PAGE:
How Budgeting Helps the - Training and Development

By now it should be quite apparent that the budgeting process is another decision making instrument for the T&D manager. To decide whether to pursue a solution to a recognized performance problem to find more economical solutions— these questions can be answered by good budgeting practice.

For every performance problem, the T&D manager asks, "Is this problem costing a significant amount of dollars?" If the answer is a yes, the next inquiry should be, "Can we solve the problem by investing fewer dollars than the problem is costing us?" That answer sometimes dictates a decision either to live with the problem or to consider less costly alternative solutions.

Schematically,the process looks something like Figure below. As the chart indicates, not all performance problems should be solved. The T&D manager has a major consultative responsibility to help management recognize this condition when it is true to help invest the T&D dollars and energy in problems with the highest payoff.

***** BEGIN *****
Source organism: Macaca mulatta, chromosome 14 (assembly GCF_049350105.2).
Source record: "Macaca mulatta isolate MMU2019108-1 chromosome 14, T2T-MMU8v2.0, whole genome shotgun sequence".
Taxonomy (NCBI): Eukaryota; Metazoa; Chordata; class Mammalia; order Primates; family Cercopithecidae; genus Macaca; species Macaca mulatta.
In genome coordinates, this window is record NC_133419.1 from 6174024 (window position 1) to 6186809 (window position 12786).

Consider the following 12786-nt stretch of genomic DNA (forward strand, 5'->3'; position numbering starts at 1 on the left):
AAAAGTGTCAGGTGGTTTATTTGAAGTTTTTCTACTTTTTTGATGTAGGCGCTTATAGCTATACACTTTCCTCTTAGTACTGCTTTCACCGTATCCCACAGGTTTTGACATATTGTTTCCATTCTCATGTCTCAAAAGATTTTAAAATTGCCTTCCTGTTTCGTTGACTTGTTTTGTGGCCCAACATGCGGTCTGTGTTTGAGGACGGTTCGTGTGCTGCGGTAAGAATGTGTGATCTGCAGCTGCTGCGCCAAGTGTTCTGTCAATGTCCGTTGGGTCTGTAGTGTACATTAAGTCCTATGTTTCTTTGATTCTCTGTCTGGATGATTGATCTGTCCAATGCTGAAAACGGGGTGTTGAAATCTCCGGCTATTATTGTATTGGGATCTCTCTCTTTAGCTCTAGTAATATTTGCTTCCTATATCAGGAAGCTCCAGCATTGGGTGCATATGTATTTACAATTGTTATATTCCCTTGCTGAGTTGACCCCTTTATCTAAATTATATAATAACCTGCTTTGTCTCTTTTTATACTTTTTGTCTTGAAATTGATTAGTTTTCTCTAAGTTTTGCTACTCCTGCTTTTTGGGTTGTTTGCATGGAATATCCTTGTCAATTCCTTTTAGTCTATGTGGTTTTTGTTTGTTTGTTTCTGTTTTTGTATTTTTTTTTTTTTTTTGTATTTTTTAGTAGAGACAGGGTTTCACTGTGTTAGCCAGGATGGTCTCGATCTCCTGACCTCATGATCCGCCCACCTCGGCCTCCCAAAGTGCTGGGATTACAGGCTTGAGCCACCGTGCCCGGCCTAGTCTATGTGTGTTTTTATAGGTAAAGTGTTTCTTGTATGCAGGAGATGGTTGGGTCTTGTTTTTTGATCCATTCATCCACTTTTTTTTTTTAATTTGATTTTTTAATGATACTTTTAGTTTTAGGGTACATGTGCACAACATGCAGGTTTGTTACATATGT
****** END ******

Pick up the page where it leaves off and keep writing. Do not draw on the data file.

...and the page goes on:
It doesn't necessarily follow that all decisions rest on cost-effectiveness. Sometimes the emotional strain of an unsolved problem is just too great to bear. The human beings involved with the problem cannot go on living with it—even though there is no economic loss from the problem. There may also be legal reasons for proceeding with training which is not cost-effective.

The go/no go decision process.

The go/no go decision process.

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